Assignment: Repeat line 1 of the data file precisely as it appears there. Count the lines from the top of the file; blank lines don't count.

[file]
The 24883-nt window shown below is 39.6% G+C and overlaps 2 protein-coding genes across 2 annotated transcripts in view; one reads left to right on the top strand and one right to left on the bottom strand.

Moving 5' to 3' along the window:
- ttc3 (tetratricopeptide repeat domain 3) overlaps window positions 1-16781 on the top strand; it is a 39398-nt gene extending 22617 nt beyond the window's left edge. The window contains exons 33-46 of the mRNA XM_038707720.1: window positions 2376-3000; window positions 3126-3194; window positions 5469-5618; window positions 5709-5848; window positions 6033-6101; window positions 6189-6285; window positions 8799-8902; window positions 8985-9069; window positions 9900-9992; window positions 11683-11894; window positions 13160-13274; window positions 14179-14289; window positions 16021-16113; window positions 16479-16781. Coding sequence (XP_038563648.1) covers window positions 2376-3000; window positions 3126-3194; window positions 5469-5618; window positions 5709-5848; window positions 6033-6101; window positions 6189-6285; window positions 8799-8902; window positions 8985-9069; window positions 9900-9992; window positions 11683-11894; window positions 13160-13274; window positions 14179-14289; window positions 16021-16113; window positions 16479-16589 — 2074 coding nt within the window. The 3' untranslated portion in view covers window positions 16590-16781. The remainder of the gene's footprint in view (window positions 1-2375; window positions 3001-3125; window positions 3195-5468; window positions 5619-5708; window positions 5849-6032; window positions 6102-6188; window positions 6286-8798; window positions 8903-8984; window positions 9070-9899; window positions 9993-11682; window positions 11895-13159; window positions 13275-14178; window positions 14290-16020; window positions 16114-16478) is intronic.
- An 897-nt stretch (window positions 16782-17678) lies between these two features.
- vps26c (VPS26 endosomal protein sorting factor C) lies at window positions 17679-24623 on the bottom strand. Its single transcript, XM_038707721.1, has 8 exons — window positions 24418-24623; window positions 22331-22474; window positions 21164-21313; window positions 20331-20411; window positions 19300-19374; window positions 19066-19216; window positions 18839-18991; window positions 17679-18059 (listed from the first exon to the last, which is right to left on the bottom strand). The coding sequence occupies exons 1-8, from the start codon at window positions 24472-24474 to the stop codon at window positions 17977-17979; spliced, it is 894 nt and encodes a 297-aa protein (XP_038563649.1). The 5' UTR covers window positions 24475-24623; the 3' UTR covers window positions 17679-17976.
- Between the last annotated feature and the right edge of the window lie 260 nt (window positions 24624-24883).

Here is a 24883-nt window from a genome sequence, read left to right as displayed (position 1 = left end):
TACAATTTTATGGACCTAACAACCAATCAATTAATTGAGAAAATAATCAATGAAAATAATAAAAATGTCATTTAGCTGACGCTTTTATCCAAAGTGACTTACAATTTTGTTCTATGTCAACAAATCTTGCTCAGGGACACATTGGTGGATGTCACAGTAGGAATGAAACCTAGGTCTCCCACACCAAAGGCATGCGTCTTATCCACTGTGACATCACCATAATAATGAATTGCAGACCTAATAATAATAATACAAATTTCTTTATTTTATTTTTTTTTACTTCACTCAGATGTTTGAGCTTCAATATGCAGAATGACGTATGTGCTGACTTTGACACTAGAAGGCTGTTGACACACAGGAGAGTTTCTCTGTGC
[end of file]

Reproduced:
The 24883-nt window shown below is 39.6% G+C and overlaps 2 protein-coding genes across 2 annotated transcripts in view; one reads left to right on the top strand and one right to left on the bottom strand.